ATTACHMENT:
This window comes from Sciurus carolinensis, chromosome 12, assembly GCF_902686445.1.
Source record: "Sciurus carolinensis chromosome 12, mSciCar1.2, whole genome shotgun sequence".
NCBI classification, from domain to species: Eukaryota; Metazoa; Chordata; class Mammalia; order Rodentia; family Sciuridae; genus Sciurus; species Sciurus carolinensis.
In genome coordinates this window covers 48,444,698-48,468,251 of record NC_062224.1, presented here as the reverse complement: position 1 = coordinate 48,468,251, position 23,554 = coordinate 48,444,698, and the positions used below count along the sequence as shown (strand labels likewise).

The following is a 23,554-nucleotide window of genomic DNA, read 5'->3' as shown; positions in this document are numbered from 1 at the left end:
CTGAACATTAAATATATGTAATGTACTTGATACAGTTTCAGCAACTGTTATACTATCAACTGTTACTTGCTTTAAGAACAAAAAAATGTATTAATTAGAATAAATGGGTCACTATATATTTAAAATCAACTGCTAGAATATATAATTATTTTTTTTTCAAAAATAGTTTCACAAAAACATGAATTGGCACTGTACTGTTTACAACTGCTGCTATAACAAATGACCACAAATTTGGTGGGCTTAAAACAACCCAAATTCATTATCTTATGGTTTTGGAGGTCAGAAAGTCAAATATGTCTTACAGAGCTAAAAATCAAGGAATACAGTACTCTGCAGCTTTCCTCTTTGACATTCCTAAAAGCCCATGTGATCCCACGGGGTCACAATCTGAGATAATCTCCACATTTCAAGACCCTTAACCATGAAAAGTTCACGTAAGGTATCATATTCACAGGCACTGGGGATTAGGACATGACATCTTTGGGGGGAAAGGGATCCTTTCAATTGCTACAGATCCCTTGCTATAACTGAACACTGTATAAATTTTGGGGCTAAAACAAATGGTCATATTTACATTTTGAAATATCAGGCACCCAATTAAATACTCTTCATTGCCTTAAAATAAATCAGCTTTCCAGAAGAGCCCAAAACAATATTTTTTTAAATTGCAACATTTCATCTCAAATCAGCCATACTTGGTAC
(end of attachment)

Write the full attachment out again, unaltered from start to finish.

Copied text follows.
This window comes from Sciurus carolinensis, chromosome 12, assembly GCF_902686445.1.
Source record: "Sciurus carolinensis chromosome 12, mSciCar1.2, whole genome shotgun sequence".
NCBI classification, from domain to species: Eukaryota; Metazoa; Chordata; class Mammalia; order Rodentia; family Sciuridae; genus Sciurus; species Sciurus carolinensis.
In genome coordinates this window covers 48,444,698-48,468,251 of record NC_062224.1, presented here as the reverse complement: position 1 = coordinate 48,468,251, position 23,554 = coordinate 48,444,698, and the positions used below count along the sequence as shown (strand labels likewise).

The following is a 23,554-nucleotide window of genomic DNA, read 5'->3' as shown; positions in this document are numbered from 1 at the left end:
CTGAACATTAAATATATGTAATGTACTTGATACAGTTTCAGCAACTGTTATACTATCAACTGTTACTTGCTTTAAGAACAAAAAAATGTATTAATTAGAATAAATGGGTCACTATATATTTAAAATCAACTGCTAGAATATATAATTATTTTTTTTTCAAAAATAGTTTCACAAAAACATGAATTGGCACTGTACTGTTTACAACTGCTGCTATAACAAATGACCACAAATTTGGTGGGCTTAAAACAACCCAAATTCATTATCTTATGGTTTTGGAGGTCAGAAAGTCAAATATGTCTTACAGAGCTAAAAATCAAGGAATACAGTACTCTGCAGCTTTCCTCTTTGACATTCCTAAAAGCCCATGTGATCCCACGGGGTCACAATCTGAGATAATCTCCACATTTCAAGACCCTTAACCATGAAAAGTTCACGTAAGGTATCATATTCACAGGCACTGGGGATTAGGACATGACATCTTTGGGGGGAAAGGGATCCTTTCAATTGCTACAGATCCCTTGCTATAACTGAACACTGTATAAATTTTGGGGCTAAAACAAATGGTCATATTTACATTTTGAAATATCAGGCACCCAATTAAATACTCTTCATTGCCTTAAAATAAATCAGCTTTCCAGAAGAGCCCAAAACAATATTTTTTTAAATTGCAACATTTCATCTCAAATCAGCCATACTTGGTAC